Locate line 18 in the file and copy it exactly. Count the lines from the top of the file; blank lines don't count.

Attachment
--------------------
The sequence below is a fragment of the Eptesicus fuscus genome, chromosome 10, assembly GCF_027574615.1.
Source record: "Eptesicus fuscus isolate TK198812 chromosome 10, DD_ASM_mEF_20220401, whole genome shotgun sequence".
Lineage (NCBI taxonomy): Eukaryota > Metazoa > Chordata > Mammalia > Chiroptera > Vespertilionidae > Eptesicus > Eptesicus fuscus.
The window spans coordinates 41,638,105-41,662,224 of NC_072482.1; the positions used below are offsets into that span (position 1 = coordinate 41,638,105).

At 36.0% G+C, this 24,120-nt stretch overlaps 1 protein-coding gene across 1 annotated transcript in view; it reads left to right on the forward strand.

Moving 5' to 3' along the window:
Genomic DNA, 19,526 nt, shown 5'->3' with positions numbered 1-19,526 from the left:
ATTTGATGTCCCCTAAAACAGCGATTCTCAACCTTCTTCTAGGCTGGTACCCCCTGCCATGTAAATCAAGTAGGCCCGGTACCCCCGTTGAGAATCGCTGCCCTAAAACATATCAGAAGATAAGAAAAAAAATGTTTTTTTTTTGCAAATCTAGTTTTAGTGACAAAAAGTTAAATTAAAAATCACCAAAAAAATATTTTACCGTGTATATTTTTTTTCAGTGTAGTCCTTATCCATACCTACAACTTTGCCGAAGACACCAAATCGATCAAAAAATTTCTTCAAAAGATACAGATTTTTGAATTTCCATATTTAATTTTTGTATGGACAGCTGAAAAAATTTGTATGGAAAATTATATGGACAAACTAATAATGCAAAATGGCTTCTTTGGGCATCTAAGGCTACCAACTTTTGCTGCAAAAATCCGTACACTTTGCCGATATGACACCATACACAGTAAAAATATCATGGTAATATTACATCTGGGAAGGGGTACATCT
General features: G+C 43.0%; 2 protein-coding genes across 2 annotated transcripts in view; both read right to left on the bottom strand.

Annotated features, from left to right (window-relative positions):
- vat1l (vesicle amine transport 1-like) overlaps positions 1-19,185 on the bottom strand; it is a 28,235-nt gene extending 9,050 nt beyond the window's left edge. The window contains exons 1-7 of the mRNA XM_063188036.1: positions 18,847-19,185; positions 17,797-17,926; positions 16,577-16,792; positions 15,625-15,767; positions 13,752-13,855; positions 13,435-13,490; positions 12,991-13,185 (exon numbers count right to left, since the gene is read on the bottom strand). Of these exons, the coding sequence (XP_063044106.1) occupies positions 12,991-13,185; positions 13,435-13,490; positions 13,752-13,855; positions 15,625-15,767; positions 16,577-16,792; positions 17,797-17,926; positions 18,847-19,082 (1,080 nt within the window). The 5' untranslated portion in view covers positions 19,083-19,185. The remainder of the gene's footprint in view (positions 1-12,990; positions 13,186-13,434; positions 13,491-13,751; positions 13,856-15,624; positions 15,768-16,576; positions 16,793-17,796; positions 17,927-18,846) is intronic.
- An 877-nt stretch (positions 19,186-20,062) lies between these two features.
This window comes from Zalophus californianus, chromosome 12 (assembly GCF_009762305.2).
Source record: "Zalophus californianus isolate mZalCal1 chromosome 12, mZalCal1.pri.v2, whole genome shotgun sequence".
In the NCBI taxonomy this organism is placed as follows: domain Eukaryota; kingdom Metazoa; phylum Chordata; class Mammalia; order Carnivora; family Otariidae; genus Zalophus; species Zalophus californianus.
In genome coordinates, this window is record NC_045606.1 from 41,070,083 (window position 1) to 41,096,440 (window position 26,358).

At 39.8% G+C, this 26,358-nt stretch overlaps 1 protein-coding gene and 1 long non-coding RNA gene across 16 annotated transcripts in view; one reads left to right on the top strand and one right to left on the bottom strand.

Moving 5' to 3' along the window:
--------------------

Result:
Moving 5' to 3' along the window: